Wednesday, Nov 30, 2022

Is Your Aadhar Biometrics Safe? Firms Accused Of Storing Biometrics And Using Them Illegally

Fears of Aadhar biometric security have been compounded as the government is sprinting towards the next phase of ‘cashless India’ and digitization

Photograph by Getty Images

The biggest fear regarding misuse of Aadhar biometrics and security loopholes are becoming real.

Three firms are being probed for attempting unauthorised authentication and impersonation by using stored Aadhaar biometrics, reported The Times of India.

The paper reported that the Unique Identification Authority of India (UIDAI) has lodged a criminal complaint with the cyber cell of Delhi Police, saying it is a clear violation of the law.

“The firms are Axis Bank, Suvidhaa Infoserve and eMudhra. They have been served a “notice for action“ under Aadhaar regulations”.

The firms have been accused of storing biometrics and using them illegally.

The fears of biometric security have been compounded as the government is sprinting towards the next phase of ‘cashless India’ and digitization. They are preparing to launch Aadhaar Pay, an initiative that will supersede the need to use credit cards, debit cards, smartphones and PINs to make payments or transfer money.

The proposed system of payments will use a person’s biometric data and fingerprints to make payments through Aadhaar-linked bank accounts.

Outlook’s Senior Associate Editor Arindam Mukherjee had in a clairvoyant article for the magazine raised the fears of biometrics being manipulated.

In the article, critics of Aadhaar and Aadhaar-based services raised the issue of privacy and security of biometric and personal data.

Pranesh Prakash, policy director with the Centre for Internet and Society (CIS), ­rec­ently tweeted, “As long as Aadhar-Enabled Payment Services encourages biometric authorisation of transactions, it is bound to be a security nightmare, with widespread fraud.” Would you tell a shopkeeper your debit card’s PIN? No. Then why share your fingerprint? A fingerprint, in this system, becomes a kind of unchangeable Aadhaar Enabled Payment System PIN, he asks.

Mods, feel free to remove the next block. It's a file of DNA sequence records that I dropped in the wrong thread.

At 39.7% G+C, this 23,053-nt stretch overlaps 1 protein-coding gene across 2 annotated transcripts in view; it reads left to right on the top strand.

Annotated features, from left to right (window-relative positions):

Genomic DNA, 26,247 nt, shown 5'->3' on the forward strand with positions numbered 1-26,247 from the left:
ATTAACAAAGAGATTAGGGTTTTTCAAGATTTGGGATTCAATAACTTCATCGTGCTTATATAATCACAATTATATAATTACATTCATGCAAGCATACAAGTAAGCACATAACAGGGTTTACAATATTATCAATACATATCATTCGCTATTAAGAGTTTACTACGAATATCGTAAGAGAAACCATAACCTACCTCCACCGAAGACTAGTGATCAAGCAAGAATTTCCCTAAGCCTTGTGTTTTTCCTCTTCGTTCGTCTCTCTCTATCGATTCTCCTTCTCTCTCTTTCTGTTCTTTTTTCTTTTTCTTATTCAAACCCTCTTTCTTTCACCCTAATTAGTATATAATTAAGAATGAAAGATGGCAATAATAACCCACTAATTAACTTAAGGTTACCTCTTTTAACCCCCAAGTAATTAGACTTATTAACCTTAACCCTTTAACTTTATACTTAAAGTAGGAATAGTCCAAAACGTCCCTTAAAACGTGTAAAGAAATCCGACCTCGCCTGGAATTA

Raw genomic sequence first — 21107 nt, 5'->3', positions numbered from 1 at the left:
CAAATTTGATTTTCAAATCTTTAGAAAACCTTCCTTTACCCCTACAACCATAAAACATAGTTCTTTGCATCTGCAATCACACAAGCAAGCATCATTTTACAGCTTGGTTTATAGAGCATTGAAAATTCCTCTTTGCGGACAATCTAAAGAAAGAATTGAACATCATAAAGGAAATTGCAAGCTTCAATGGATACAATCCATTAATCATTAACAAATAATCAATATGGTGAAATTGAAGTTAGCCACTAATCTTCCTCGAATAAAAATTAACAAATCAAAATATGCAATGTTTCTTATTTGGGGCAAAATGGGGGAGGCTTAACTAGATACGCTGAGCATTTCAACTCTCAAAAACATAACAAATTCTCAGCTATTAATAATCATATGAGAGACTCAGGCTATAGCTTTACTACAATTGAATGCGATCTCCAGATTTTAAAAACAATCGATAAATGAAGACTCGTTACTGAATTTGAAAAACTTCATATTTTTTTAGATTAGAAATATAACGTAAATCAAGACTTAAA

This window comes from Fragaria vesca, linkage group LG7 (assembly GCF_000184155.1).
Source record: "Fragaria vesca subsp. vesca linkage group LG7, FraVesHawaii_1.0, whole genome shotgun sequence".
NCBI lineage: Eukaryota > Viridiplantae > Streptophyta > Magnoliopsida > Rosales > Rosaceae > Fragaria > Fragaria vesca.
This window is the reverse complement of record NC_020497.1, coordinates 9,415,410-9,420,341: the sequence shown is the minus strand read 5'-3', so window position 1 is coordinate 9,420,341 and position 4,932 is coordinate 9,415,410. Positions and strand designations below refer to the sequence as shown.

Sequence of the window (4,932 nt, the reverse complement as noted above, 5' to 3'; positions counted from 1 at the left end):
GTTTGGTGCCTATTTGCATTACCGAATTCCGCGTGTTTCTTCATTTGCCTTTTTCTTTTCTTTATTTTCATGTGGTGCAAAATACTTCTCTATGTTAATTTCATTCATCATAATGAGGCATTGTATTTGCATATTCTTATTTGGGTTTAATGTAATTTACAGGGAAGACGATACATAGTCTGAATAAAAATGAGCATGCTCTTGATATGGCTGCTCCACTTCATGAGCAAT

Pointing out a possible danger, Usha Ramanathan, an independent law resear­c­her who has been following Aadhaar since its inception, says, “In many ­payments, biometric data is authenticated and then it remains in the system where there are leakages. Intermediaries then have access to the data, which is thus made insecure.”


According to the UIDAI, however, once biometric data is provided by the consumer while making Aadhaar-based payments, it gets encrypted and a merchant doesn’t get access to that data. The Aadhaar Act also prohibits any storing of biometric data in local devices.


And yet, there are many like CIS executive director Sunil Abraham who believe it is a mistake to use biometrics for authentication, especially when payments are concerned.


“Our concern with Aadhaar Pay is about the biometric component of the project,” says Abraham. “Biometrics is an identification technology. Unfortunately, it is being presented as an authentication technology. It is not a secure authentication technology as biometric data can be stolen easily. It is also irrevocable; once bio­metric data is stolen, it cannot be ­re-issued like a smart card.”


Then there is the problem of availability of fingerprints. In the case of many people from rural areas and the working class, fingerprints get affected due to the manual nature of their work. This makes it difficult for this target group of UIDAI to conduct transactions properly through Aadhaar Pay. “In Rajasthan, 30 per cent of the households are not even able to procure ration using fingerprints,” says Ramanathan.